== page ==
Though detention often damaged humanity, people subjected to it also defended, recovered, and fought for their humanity. Several people found faith and human connection to be a powerful source of strength. One woman described her involvement in a prayer group; an act of solidarity that would particularly devote time to pray for people who had been given a plane ticket for their removal. "We would pray for everyone, even the officers" she explained.

· The culture of death and trauma that pervades the experience of being detained is one in which self harm is commonplace and many of those interviewed witnessed suicide attempts, while others themselves felt suicidal. One of the people interviewed for the report said: "I saw people cutting themselves, someone who tried to hang himself, someone who died in detention…" Another person said: "I wanted to kill myself: I wrote in a suicide letter 'The system killed me, the Home Office killed me.'"

· The UK is currently the only country in Europe to use indefinite immmigration detention, without a time limit on how long someone can be detained. The report finds while even a short period in detention is traumatic, long detention is especially damaging. This lack of a time limit was found by those interviewed to be particularly stressful, as they did not to know when they would be released and could not mentally adjust: "The most awful thing was an uncertainty: Not knowing whether I will be released and what they're going to do to me."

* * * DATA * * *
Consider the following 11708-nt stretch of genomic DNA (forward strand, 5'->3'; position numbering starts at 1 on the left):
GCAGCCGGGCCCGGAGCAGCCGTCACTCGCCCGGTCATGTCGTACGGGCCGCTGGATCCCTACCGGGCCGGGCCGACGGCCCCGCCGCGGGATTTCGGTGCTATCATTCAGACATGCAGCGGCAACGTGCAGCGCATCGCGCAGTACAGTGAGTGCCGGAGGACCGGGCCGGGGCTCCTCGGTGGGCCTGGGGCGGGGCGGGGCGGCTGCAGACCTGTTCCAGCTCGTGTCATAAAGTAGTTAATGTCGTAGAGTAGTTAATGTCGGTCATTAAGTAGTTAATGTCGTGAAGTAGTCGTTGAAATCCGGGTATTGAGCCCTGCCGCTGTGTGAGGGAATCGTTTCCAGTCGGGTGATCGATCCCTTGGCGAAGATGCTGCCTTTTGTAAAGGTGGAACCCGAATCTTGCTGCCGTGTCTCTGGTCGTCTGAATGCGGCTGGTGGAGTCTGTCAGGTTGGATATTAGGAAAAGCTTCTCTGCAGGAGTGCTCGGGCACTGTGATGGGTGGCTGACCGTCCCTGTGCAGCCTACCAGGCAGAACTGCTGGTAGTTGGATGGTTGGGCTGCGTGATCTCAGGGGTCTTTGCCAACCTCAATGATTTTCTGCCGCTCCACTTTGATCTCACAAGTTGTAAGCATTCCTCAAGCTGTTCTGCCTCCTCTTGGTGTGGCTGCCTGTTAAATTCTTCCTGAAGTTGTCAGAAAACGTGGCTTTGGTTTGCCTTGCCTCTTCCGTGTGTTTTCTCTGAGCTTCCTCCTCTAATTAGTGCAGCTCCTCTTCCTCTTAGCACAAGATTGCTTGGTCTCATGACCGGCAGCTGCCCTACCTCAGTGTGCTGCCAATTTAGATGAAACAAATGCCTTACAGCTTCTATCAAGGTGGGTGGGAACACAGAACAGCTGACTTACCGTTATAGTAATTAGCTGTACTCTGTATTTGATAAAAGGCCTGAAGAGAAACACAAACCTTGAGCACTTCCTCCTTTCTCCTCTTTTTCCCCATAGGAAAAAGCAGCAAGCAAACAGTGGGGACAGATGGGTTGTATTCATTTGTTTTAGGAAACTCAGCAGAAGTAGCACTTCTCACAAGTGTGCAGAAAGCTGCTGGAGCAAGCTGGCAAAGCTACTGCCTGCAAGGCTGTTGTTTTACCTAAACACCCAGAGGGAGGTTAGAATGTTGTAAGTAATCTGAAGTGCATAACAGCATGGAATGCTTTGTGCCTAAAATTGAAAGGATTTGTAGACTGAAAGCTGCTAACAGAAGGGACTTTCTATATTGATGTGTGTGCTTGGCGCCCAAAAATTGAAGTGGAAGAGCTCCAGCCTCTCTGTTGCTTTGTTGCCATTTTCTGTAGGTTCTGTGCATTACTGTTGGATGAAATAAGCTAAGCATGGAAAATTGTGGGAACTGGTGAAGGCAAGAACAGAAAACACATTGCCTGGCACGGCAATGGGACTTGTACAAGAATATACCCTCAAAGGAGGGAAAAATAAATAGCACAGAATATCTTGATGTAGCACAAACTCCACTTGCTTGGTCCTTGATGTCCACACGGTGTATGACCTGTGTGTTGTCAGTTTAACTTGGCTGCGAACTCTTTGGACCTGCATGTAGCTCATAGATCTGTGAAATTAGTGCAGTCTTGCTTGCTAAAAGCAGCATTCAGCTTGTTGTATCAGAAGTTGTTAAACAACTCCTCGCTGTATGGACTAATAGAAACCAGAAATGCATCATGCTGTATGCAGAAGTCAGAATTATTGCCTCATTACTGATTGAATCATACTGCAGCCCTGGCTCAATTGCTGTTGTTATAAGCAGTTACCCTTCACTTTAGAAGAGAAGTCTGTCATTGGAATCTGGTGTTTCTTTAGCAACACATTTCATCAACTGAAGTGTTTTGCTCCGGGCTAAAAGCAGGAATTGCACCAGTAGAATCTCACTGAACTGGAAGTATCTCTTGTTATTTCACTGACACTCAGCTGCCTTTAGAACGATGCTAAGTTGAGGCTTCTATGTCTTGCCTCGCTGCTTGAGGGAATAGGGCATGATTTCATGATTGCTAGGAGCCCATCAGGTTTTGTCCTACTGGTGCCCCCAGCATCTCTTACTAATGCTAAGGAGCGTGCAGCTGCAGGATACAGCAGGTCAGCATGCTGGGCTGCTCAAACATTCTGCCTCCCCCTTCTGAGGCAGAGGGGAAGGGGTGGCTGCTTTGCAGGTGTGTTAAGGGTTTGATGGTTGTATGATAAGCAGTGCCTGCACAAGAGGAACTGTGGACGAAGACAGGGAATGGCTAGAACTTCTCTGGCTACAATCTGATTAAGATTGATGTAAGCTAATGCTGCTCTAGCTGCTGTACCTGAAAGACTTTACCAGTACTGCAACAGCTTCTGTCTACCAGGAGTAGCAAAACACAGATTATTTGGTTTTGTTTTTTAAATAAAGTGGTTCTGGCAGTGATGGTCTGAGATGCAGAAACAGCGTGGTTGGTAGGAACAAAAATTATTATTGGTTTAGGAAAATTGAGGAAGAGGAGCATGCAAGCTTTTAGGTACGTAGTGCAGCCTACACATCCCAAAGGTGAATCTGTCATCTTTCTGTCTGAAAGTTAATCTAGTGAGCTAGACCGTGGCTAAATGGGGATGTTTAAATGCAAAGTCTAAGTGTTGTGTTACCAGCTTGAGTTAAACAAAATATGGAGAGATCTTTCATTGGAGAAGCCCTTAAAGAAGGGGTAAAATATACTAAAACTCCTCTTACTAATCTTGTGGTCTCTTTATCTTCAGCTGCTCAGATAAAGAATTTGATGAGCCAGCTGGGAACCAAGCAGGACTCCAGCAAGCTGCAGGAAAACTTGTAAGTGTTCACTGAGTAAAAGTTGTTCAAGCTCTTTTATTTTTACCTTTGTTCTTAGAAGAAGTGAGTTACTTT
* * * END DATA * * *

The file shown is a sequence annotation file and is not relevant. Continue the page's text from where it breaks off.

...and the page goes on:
· Detention is harmful to physical and mental health and causes long-term trauma. Many of those detained arrived in the UK seeking sanctuary after experiences of torture. Being detained causes them to re-live previous experiences. One of the people interviewed stated: "When I was released it was even difficult for me to cross a road because of mental torture for seven months." Another person said: "People will pick up mental health problems in there, anxiety. Then you release them in society. On the one hand, the government is saying they have to reduce mental health problems, on the other, they are causing them."

· The process of detention itself is arbitrary, and lacks accountability, with no meaningful notice and no explanation. Reporting to the Home Office is also experienced in the shadow of detention. The prospect of detention and re-detention creates fear that shapes life long after release, punctuating it more sharply as the time to report approaches. One of the people interviewed said: "Reporting gives me stress, so much stress. Each time I go there, my blood pressure goes very high. I feel dizzy sometimes."

What is immigration detention?

The UK government detains people in prison-like conditions for the purpose of immigration control. The Home Office decides whether to detain someone, via an administrative procedure, and there is no time limit on detention in the UK. Most people put in immigration detention are eventually released rather than removed. People are sometimes in detention for years. Anyone subject to immigration control can be put in immigration detention. For example, people who have overstayed visas or been refused asylum.


The full report 'Detained and Dehumanised: The impact of immigration detention' can be found on the JRS UK website: www.jrsuk.net/detentionreport

Dr Anna Rowlands report, 'For our welfare and not for our harm', in collaboration with JRS UK, can also be found on the JRS UK website: www.jrsuk.net/for-our-welfare-and-not-for-our-harm/


Tags: JRS, Jesuit Refugee Services, Refugees, Immigration, Detention, Detention Centres, Sarah Teather, Anna Rowlands